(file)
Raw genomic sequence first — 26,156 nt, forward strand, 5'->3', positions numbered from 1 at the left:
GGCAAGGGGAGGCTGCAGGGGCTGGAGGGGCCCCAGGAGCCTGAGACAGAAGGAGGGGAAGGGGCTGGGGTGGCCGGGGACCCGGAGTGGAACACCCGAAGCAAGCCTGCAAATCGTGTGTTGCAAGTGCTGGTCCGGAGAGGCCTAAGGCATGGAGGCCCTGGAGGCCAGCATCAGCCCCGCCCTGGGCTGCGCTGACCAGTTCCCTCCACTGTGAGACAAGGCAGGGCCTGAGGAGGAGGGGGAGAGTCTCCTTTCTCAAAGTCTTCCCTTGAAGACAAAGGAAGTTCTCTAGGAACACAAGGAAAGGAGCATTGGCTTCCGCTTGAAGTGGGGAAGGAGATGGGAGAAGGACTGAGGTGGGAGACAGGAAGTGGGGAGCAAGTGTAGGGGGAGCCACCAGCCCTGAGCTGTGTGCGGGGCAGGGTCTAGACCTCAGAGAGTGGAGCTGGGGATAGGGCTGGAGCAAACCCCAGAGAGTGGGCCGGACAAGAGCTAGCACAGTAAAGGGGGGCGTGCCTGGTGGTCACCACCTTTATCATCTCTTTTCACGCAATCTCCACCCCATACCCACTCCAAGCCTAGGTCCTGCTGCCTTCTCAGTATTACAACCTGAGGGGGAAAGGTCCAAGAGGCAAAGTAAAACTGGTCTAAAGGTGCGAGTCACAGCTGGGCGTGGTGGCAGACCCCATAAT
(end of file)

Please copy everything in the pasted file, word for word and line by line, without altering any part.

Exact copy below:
Raw genomic sequence first — 26,156 nt, forward strand, 5'->3', positions numbered from 1 at the left:
GGCAAGGGGAGGCTGCAGGGGCTGGAGGGGCCCCAGGAGCCTGAGACAGAAGGAGGGGAAGGGGCTGGGGTGGCCGGGGACCCGGAGTGGAACACCCGAAGCAAGCCTGCAAATCGTGTGTTGCAAGTGCTGGTCCGGAGAGGCCTAAGGCATGGAGGCCCTGGAGGCCAGCATCAGCCCCGCCCTGGGCTGCGCTGACCAGTTCCCTCCACTGTGAGACAAGGCAGGGCCTGAGGAGGAGGGGGAGAGTCTCCTTTCTCAAAGTCTTCCCTTGAAGACAAAGGAAGTTCTCTAGGAACACAAGGAAAGGAGCATTGGCTTCCGCTTGAAGTGGGGAAGGAGATGGGAGAAGGACTGAGGTGGGAGACAGGAAGTGGGGAGCAAGTGTAGGGGGAGCCACCAGCCCTGAGCTGTGTGCGGGGCAGGGTCTAGACCTCAGAGAGTGGAGCTGGGGATAGGGCTGGAGCAAACCCCAGAGAGTGGGCCGGACAAGAGCTAGCACAGTAAAGGGGGGCGTGCCTGGTGGTCACCACCTTTATCATCTCTTTTCACGCAATCTCCACCCCATACCCACTCCAAGCCTAGGTCCTGCTGCCTTCTCAGTATTACAACCTGAGGGGGAAAGGTCCAAGAGGCAAAGTAAAACTGGTCTAAAGGTGCGAGTCACAGCTGGGCGTGGTGGCAGACCCCATAAT